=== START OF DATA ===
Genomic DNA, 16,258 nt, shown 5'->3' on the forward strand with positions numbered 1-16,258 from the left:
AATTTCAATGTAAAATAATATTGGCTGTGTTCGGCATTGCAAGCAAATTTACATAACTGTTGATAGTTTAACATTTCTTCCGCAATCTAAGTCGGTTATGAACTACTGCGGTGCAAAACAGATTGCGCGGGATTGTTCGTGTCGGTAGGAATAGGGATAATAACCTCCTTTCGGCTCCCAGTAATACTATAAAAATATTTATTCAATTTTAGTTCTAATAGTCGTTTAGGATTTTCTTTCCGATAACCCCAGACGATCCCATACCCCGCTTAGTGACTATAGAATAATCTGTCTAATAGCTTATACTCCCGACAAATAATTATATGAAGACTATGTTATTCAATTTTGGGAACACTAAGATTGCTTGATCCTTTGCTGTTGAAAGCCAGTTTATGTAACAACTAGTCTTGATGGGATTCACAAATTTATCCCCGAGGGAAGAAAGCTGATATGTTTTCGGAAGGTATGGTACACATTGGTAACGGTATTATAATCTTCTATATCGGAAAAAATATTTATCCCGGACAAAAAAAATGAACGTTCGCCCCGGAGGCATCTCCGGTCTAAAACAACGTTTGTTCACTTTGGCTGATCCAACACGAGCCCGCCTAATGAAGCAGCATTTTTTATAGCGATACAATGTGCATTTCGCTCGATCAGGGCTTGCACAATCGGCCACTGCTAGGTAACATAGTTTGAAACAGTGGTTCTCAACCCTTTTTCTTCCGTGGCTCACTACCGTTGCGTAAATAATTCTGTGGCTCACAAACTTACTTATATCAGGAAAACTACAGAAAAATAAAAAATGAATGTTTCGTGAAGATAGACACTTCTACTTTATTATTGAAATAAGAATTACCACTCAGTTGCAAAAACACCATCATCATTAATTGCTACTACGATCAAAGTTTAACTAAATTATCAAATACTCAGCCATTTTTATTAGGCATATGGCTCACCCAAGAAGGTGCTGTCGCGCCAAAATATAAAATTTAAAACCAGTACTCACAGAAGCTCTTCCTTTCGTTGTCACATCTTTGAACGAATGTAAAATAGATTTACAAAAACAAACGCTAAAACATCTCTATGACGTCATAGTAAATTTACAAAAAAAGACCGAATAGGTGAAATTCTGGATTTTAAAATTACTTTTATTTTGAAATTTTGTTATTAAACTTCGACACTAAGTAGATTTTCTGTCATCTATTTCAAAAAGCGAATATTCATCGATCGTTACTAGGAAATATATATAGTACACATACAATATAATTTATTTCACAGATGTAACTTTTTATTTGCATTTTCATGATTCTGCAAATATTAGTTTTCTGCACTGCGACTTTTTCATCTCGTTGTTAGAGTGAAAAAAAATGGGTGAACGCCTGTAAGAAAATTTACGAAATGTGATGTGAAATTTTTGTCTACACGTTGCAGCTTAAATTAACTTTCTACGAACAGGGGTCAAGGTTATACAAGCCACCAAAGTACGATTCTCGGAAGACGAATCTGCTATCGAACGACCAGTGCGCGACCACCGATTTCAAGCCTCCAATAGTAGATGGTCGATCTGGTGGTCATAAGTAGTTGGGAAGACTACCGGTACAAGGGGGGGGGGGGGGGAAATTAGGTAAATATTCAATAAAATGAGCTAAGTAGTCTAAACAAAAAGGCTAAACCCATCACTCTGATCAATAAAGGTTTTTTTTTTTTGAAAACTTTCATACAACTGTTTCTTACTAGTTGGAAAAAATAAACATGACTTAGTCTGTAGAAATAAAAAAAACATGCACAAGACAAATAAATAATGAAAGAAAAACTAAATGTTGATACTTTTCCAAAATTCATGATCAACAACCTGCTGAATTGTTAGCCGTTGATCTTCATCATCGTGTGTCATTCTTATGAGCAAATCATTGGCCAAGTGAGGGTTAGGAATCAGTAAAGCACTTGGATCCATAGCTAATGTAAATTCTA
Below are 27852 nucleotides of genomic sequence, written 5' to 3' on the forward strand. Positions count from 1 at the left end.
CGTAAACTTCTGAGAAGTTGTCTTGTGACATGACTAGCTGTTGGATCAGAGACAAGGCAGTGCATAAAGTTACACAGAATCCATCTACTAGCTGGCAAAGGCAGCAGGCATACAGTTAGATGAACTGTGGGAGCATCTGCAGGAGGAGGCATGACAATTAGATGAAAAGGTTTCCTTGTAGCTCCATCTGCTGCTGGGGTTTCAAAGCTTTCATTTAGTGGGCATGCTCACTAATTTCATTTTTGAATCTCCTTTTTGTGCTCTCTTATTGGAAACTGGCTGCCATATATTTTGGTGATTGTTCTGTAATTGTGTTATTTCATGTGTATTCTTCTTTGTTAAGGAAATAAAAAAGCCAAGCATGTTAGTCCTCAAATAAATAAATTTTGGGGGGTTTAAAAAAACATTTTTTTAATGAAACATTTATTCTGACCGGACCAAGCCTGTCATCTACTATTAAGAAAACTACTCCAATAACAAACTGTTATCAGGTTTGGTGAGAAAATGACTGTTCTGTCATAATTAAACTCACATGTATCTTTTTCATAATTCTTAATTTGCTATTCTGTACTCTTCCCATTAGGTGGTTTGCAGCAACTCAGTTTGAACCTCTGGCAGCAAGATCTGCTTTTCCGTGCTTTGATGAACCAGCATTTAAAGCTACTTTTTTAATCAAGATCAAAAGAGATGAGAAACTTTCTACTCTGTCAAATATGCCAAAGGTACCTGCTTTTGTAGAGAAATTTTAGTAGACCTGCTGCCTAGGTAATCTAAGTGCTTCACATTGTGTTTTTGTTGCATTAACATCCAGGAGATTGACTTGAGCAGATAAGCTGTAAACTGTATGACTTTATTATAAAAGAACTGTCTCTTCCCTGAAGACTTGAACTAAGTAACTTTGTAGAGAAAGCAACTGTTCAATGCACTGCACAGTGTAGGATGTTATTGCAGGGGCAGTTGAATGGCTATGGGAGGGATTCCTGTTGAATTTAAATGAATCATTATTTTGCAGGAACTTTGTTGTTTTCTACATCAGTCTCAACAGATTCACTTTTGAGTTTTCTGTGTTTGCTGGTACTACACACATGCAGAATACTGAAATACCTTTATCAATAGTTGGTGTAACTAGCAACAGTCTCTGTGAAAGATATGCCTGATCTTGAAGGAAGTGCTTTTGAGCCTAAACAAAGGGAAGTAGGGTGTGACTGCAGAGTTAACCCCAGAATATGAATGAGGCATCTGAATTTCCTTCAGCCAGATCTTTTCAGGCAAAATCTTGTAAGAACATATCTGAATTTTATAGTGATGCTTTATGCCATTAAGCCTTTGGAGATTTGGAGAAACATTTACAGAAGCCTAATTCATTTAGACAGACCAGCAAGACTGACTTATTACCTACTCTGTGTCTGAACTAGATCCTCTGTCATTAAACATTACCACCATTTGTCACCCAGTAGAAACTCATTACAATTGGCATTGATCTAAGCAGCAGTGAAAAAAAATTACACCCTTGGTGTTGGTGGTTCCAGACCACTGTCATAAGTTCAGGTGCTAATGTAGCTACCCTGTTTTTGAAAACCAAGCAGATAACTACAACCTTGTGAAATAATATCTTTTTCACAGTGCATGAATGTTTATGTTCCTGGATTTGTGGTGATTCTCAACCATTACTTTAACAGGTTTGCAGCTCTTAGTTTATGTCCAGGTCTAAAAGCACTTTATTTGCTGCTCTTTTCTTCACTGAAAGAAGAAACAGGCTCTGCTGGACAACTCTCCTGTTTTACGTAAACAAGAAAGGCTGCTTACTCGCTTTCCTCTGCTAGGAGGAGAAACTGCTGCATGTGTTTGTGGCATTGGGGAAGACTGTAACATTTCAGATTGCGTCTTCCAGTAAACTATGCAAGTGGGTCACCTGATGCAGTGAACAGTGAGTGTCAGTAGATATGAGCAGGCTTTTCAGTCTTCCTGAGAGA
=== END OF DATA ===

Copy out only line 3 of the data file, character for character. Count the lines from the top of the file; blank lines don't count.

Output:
Below are 27852 nucleotides of genomic sequence, written 5' to 3' on the forward strand. Positions count from 1 at the left end.